Possible Win for Accused Student in 6th Circuit

This afternoon, campus due process returned to the 6th Circuit, for the fourth oral argument on the issue (and the second in the last 10 days) since issuance of the Dear Colleague letter. The outcome of the case is hard to predict, because two of the three judges on the panel said very little during the hearing. But it seems highly likely that the third judge—Amul Thapar, a Trump nominee, who at one point in the hearing said that the district judge who dismissed the complaint had “erred”—will vote in favor of the accused student.

The facts of the case, which originated from Denison University (here’s the complaint), were unusually strong for the accused student. Even the district judge who dismissed the complaint, Michael Watson (a Bush II nominee) conceded that “one could plausibly conclude that [the accuser] was not incapacitated the night on which she and [the accused student] engaged in sexual activity and that she consented to that activity.” And even Denison conceded that its initial handling of the case was procedurally improper—although the school found the accused student guilty a second time.

The accuser’s original claim was that another Denison student—nicknamed “Man Bun”—had given her a date rape drug at a February 2015 fraternity party. (The record is silent on whether Man Bun was ever charged, much less disciplined, and Denison’s lawyer conceded that she didn’t know his fate.) But the accused student didn’t even attend the party. He texted the accuser that evening, she responded favorably, and she voluntarily came to his room. The two had sex. The allegation against the accused student came two months later—after the accuser publicly claimed Man Bun had drugged her, and after Man Bun (allegedly) harassed her in response. And it came despite text messages showing the accuser had voluntarily come to the accused student’s room, and contemporaneous witnesses who said that she wasn’t incapacitated, as she subsequently claimed.

Judge Watson found no plausible evidence of gender bias, and dismissed the Title IX claim.

This was an unusual oral argument because virtually all the questioning came from Judge Thapar. The only other panel member present, Judge Eugene Siler (a Bush I nominee), asked only three questions, two of which were generic (he wanted each lawyer to identify their strongest case). The third panelist, Judge Helene White (a Clinton nominee) appeared by phone, and asked only one question—favorable to Denison.

Both this case and last week’s Miami case provided the opportunity for the 6th Circuit to adopt the 2nd Circuit’s Columbia argument for Title IX pleading standard. The Miami panel demonstrated no interest in this topic, and nearly all the discussion focused on the specific facts of the case and questions of procedural due process. The Denison panel—or, at least Judge Thapar—seemed more interested. In questions to the accused student’s lawyer, Eric Rosenberg, he expressed strong skepticism that evidence existed to sustain either a hostile environment or selective enforcement Title IX claim against Denison, and made clear that the only claim he considered potentially viable was one based on erroneous outcome.

Denison’s lawyer, Natalie McLaughlin, got off to a difficult start and never really recovered. She opened by trying to argue how difficult it is for colleges to adjudicate sexual assault complaints, and claimed they’re sued by both sides. Judge Thapar wasn’t interested, and noted that however difficult the process, colleges can’t discriminate. He also repeatedly noted that at this stage of the process, the court is supposed to construe facts in favor of the plaintiff.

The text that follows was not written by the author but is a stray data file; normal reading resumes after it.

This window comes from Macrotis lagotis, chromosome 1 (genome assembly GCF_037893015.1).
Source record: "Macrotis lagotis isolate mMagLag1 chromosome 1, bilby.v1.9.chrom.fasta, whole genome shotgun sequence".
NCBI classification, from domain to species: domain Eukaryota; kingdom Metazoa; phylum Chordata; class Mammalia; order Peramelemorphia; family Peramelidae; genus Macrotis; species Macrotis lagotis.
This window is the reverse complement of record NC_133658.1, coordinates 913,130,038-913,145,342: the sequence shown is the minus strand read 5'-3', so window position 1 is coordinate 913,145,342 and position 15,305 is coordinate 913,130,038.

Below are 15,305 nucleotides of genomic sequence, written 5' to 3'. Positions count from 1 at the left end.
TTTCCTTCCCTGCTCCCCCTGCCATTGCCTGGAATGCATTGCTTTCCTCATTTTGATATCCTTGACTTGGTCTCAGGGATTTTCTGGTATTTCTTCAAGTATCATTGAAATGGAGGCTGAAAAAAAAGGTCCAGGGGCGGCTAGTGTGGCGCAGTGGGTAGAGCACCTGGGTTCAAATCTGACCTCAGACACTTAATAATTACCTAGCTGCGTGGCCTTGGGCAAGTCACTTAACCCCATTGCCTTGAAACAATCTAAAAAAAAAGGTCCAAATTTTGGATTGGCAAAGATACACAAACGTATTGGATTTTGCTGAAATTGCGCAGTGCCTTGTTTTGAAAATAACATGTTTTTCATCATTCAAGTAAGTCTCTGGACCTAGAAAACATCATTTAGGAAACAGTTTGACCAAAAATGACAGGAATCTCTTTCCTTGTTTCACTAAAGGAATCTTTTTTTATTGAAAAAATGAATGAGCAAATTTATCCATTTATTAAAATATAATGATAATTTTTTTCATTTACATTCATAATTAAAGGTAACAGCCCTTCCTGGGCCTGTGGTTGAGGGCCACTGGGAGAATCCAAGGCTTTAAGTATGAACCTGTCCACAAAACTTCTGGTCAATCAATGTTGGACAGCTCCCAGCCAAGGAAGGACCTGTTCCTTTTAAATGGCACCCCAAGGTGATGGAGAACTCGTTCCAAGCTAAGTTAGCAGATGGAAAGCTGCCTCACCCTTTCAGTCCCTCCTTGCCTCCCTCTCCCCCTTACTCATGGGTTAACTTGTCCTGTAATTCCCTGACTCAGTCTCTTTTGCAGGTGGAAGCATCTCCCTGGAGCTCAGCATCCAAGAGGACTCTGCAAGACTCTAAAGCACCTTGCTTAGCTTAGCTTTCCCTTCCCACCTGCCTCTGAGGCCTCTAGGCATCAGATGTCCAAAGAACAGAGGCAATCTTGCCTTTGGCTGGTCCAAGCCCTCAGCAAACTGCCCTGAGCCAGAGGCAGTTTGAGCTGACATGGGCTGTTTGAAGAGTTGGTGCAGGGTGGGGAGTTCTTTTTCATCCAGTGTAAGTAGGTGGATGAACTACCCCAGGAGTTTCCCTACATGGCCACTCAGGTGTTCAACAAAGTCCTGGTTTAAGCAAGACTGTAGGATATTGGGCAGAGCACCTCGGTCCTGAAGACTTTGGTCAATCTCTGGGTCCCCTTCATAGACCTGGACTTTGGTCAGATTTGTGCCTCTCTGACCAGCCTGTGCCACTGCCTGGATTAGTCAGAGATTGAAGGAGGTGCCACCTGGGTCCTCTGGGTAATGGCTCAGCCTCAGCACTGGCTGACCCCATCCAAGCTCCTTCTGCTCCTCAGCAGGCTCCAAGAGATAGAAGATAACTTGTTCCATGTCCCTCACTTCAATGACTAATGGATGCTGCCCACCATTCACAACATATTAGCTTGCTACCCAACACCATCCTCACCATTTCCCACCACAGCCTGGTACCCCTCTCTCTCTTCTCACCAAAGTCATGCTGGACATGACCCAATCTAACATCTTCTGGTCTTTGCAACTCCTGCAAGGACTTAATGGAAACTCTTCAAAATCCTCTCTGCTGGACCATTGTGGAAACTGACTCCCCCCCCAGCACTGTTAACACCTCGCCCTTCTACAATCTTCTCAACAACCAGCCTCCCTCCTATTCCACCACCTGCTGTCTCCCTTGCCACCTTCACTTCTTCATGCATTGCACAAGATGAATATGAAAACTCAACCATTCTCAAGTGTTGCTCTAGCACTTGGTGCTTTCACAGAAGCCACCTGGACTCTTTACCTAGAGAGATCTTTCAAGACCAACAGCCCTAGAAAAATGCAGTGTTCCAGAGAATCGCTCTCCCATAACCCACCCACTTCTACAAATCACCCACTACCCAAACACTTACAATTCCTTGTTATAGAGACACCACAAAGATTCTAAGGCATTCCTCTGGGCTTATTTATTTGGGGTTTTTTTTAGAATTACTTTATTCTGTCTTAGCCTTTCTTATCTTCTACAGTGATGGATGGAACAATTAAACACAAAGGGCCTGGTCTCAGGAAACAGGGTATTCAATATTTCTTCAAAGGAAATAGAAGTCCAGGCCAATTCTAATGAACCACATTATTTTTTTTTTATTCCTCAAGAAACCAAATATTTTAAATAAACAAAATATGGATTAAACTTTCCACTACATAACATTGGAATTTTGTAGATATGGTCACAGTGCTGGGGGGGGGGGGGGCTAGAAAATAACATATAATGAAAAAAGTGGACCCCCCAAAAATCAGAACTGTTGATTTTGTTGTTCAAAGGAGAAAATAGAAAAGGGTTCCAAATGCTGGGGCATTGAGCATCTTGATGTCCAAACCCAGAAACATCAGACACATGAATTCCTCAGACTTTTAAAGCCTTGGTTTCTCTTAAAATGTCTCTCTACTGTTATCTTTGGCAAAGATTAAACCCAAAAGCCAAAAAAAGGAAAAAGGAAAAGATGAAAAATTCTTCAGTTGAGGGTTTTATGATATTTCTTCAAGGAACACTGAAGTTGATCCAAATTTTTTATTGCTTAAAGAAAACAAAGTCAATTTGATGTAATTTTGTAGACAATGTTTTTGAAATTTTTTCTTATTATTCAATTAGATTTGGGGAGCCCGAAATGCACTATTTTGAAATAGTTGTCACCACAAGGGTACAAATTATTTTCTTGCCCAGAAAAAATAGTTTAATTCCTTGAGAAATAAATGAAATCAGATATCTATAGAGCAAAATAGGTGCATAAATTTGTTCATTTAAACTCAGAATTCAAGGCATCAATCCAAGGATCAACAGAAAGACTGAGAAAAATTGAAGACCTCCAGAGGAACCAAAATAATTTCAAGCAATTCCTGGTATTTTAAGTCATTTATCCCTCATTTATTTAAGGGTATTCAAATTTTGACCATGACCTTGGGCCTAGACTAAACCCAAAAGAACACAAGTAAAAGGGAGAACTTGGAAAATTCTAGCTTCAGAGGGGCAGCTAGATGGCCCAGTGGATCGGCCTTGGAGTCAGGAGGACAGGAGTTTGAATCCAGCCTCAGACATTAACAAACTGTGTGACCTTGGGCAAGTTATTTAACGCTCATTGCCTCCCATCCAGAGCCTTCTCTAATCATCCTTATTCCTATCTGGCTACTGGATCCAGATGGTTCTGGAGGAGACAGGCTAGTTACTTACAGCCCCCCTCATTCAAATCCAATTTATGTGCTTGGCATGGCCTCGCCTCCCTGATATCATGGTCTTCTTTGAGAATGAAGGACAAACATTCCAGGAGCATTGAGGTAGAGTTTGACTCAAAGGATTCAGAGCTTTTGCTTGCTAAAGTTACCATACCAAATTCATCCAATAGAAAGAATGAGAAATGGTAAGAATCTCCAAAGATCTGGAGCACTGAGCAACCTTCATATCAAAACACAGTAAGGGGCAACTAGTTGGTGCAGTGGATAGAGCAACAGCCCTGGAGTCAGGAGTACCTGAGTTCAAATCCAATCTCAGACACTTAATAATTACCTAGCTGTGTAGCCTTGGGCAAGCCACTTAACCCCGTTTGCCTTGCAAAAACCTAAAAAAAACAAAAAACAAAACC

It was in this context that Thapar expressed his belief that the district court “erred”—clearly not a good sign for the university.

 

The heart of the oral argument revolved around an off-the-record statement by university housing official Kristan Hausman, the chair of the Denison disciplinary panel, that her fellow panelists needed to weigh the “future of 1000 girls” as they adjudicated the case.

Judge Thapar pressed McLaughlin on how that statement—allegedly made before Hausman found the accused student guilty—couldn’t indicate bias. He repeatedly wondered whether dismissal would be appropriate if, in a case involving a student of color, a disciplinary panelist had told her colleagues that they needed to weigh “the future of 1000 whites” as they adjudicated.

For instance, what if the accused student were a Black Lives Matter activist?

 

Or an Asian-American?

 

McLaughlin initially tried to parry the questions by noting that the particulars of sexual assault meant that the disciplinary committee could appropriately consider such matters, and worry about how finding the accused student not responsible would threaten the community. Judge Thapar was incredulous: “How can that be?,” he wondered.

 

And when McLaughlin attempted to move on, Thapar jumped back in, to point out that such an argument seemed to all but admit Denison was OK with going after accused males.

 

At that point, McLaughlin tried a new argument, suggesting that even if Hausman were biased, other members of the disciplinary panel weren’t. Thapar wasn’t buying it—and, critically, it seemed as if Judge Siler (in his only substantive comment of the day) wasn’t, either.

 

Judge White asked only one question, a seeming effort to rationalize the Hausman statement. McLaughlin eagerly responded. She was a bit more hesitant in answering Judge Siler’s generic question, conceding that perhaps the Columbia case was relevant to the outcome.

 

Based solely on the oral arguments, the likeliest outcome here is a 2-1 victory for the accused student, stressing that the district court made improper inferences in dismissing the case, though Judge Siler’s general reticence makes him a little difficult to read.

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